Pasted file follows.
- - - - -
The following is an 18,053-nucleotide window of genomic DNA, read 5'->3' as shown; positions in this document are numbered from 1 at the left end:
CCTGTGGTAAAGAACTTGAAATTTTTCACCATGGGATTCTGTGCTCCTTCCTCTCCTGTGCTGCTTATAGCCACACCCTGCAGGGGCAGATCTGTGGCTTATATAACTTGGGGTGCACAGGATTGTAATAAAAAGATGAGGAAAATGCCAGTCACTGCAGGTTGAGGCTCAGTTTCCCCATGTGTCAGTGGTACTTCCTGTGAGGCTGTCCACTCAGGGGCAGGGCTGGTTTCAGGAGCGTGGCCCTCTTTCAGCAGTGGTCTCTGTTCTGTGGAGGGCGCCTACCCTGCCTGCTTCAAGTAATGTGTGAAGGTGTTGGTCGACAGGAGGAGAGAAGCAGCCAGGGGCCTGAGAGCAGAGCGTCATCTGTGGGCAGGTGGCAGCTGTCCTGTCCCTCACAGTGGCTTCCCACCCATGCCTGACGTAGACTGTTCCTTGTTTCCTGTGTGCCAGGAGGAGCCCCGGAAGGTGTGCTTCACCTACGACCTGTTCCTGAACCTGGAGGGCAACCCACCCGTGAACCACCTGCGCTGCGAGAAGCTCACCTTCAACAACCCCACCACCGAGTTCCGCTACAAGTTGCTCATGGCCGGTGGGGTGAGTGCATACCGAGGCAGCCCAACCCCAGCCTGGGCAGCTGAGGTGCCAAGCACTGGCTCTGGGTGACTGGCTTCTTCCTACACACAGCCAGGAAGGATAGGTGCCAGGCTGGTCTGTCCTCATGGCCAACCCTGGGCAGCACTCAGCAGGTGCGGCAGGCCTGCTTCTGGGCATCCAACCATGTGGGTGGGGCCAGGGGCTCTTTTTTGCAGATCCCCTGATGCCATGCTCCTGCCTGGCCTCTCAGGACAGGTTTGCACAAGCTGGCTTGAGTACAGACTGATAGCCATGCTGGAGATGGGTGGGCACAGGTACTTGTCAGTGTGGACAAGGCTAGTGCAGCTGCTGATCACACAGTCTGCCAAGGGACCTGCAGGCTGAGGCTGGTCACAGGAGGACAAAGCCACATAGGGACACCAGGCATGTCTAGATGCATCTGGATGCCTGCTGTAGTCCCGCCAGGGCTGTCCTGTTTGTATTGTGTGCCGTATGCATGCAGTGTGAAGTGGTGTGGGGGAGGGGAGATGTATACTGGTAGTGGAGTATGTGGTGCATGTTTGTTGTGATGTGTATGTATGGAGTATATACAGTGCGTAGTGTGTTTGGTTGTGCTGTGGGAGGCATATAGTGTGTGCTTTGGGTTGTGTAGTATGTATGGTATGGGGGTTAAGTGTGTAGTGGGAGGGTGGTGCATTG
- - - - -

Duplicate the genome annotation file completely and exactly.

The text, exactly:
The following is an 18,053-nucleotide window of genomic DNA, read 5'->3' as shown; positions in this document are numbered from 1 at the left end:
CCTGTGGTAAAGAACTTGAAATTTTTCACCATGGGATTCTGTGCTCCTTCCTCTCCTGTGCTGCTTATAGCCACACCCTGCAGGGGCAGATCTGTGGCTTATATAACTTGGGGTGCACAGGATTGTAATAAAAAGATGAGGAAAATGCCAGTCACTGCAGGTTGAGGCTCAGTTTCCCCATGTGTCAGTGGTACTTCCTGTGAGGCTGTCCACTCAGGGGCAGGGCTGGTTTCAGGAGCGTGGCCCTCTTTCAGCAGTGGTCTCTGTTCTGTGGAGGGCGCCTACCCTGCCTGCTTCAAGTAATGTGTGAAGGTGTTGGTCGACAGGAGGAGAGAAGCAGCCAGGGGCCTGAGAGCAGAGCGTCATCTGTGGGCAGGTGGCAGCTGTCCTGTCCCTCACAGTGGCTTCCCACCCATGCCTGACGTAGACTGTTCCTTGTTTCCTGTGTGCCAGGAGGAGCCCCGGAAGGTGTGCTTCACCTACGACCTGTTCCTGAACCTGGAGGGCAACCCACCCGTGAACCACCTGCGCTGCGAGAAGCTCACCTTCAACAACCCCACCACCGAGTTCCGCTACAAGTTGCTCATGGCCGGTGGGGTGAGTGCATACCGAGGCAGCCCAACCCCAGCCTGGGCAGCTGAGGTGCCAAGCACTGGCTCTGGGTGACTGGCTTCTTCCTACACACAGCCAGGAAGGATAGGTGCCAGGCTGGTCTGTCCTCATGGCCAACCCTGGGCAGCACTCAGCAGGTGCGGCAGGCCTGCTTCTGGGCATCCAACCATGTGGGTGGGGCCAGGGGCTCTTTTTTGCAGATCCCCTGATGCCATGCTCCTGCCTGGCCTCTCAGGACAGGTTTGCACAAGCTGGCTTGAGTACAGACTGATAGCCATGCTGGAGATGGGTGGGCACAGGTACTTGTCAGTGTGGACAAGGCTAGTGCAGCTGCTGATCACACAGTCTGCCAAGGGACCTGCAGGCTGAGGCTGGTCACAGGAGGACAAAGCCACATAGGGACACCAGGCATGTCTAGATGCATCTGGATGCCTGCTGTAGTCCCGCCAGGGCTGTCCTGTTTGTATTGTGTGCCGTATGCATGCAGTGTGAAGTGGTGTGGGGGAGGGGAGATGTATACTGGTAGTGGAGTATGTGGTGCATGTTTGTTGTGATGTGTATGTATGGAGTATATACAGTGCGTAGTGTGTTTGGTTGTGCTGTGGGAGGCATATAGTGTGTGCTTTGGGTTGTGTAGTATGTATGGTATGGGGGTTAAGTGTGTAGTGGGAGGGTGGTGCATTG